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Kentucky Color - Crystals on Grider Hill Pass

Could these sparklers be a girl's second best friend
For next earlier Kentucky Color, see Kentucky Color: Water Maple

By Billy Joe Fudge
Retired District Forester, Kentucky Division of Forestry

Geodes can be either solid to the core or be filled to some degree with crystals in which case, scientifically, they are referred to as nodules.


Although no one as of yet has observed one forming the generally accepted theory is that they are formed both by volcanic activity and during the sedimentary process. Locally, I understand that ours were formed during the sedimentary process.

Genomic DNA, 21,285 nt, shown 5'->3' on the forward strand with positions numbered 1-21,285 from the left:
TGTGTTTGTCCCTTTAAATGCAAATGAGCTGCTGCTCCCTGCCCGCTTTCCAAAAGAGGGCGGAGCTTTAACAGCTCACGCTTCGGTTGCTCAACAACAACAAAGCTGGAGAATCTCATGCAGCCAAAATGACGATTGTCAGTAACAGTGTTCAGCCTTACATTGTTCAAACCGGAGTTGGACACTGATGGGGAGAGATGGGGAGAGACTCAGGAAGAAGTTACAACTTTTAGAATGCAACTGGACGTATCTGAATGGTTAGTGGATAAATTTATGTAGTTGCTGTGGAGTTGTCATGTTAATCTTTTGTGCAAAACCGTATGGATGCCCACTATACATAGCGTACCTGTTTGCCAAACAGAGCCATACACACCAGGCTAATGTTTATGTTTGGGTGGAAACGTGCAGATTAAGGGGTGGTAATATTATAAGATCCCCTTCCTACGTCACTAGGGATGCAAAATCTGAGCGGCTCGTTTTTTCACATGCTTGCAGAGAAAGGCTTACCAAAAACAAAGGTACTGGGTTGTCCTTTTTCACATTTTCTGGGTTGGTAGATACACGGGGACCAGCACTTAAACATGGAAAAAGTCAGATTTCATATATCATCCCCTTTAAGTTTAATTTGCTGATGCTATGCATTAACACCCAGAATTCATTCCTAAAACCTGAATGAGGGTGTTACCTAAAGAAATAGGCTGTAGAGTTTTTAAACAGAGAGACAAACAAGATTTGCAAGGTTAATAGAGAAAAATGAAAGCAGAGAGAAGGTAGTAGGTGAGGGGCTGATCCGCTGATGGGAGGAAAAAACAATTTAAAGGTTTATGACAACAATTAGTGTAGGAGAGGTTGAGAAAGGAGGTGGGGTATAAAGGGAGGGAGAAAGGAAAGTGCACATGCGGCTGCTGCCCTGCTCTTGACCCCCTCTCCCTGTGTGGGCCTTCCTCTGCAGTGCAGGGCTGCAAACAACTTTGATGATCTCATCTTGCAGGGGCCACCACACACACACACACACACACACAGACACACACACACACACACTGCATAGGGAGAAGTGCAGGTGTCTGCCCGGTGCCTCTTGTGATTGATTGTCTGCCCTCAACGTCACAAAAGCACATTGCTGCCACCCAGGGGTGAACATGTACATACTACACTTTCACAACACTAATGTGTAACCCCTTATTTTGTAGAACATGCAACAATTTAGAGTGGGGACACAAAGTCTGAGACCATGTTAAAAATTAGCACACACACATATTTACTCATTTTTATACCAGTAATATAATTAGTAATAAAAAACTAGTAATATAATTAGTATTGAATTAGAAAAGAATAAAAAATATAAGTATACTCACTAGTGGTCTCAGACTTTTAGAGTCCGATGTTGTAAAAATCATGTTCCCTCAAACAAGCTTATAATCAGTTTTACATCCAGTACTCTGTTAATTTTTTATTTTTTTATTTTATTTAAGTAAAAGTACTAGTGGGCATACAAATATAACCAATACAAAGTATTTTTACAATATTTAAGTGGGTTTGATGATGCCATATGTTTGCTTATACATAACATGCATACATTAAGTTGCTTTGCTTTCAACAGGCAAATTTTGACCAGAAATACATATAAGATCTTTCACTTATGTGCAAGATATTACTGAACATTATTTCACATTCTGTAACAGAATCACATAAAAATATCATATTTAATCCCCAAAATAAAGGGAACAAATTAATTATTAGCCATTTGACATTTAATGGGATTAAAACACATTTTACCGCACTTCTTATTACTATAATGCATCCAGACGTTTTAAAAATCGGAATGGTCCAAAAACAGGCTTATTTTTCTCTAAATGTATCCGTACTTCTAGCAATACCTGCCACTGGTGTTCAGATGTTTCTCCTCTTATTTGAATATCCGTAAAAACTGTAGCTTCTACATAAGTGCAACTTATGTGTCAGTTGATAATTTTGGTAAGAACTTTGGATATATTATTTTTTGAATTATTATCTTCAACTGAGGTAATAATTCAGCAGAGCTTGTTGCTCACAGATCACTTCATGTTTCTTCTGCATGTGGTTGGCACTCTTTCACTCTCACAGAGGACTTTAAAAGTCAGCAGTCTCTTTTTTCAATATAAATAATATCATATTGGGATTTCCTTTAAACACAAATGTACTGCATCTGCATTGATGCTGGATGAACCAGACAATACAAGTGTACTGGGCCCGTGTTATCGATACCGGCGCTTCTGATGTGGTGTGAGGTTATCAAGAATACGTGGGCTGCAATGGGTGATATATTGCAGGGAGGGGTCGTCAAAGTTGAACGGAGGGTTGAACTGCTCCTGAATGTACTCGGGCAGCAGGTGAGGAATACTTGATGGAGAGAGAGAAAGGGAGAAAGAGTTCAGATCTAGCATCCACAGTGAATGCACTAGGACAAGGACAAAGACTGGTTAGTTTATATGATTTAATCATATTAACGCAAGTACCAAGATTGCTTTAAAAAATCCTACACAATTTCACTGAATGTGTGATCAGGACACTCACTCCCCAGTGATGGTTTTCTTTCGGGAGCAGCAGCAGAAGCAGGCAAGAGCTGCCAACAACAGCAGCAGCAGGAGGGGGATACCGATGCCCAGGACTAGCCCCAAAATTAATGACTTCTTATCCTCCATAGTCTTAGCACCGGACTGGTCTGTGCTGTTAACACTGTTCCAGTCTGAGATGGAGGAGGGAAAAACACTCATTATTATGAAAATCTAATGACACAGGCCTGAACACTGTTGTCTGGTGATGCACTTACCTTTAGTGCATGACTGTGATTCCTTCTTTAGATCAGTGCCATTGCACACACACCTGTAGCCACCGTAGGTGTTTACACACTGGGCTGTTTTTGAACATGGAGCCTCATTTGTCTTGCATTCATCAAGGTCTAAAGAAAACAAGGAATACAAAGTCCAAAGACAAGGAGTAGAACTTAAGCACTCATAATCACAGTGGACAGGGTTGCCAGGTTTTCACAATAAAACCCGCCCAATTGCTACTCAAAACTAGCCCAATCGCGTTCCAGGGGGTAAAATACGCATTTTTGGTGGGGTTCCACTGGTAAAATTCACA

Usually of course we find those Geodes that have been exposed as limestone formations have been eroded away by weather or seismic activity. However, as you travel through Grider Hill Pass you can observe many of these Geode Nodules that have been exposed during the construction of KY 61 South, Columbia, KY. Notice the rock debris lodged in amongst the crystals.

I know they aren't diamonds but I would love to see some jewelry made from these little sparklers. They might even be a girl's second best friend.


This story was posted on 2010-03-17 09:06:05
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Kentucky Color: Crystals on Grider Hill Pass



2010-03-17 - Photo by Billy Joe Fudge, retired District Forester, Kentucky Division of Forestry. Columbia, Adair Co., KY

The construction of KY 61 South creating Grider Hill Pass, between the Columbia Western Bypass and the Interchange at Exit 46 on the Louie B. Nunn Parkway created a chance to see exposed geodes in the deep cut through the limestone, such as the sparklers above.

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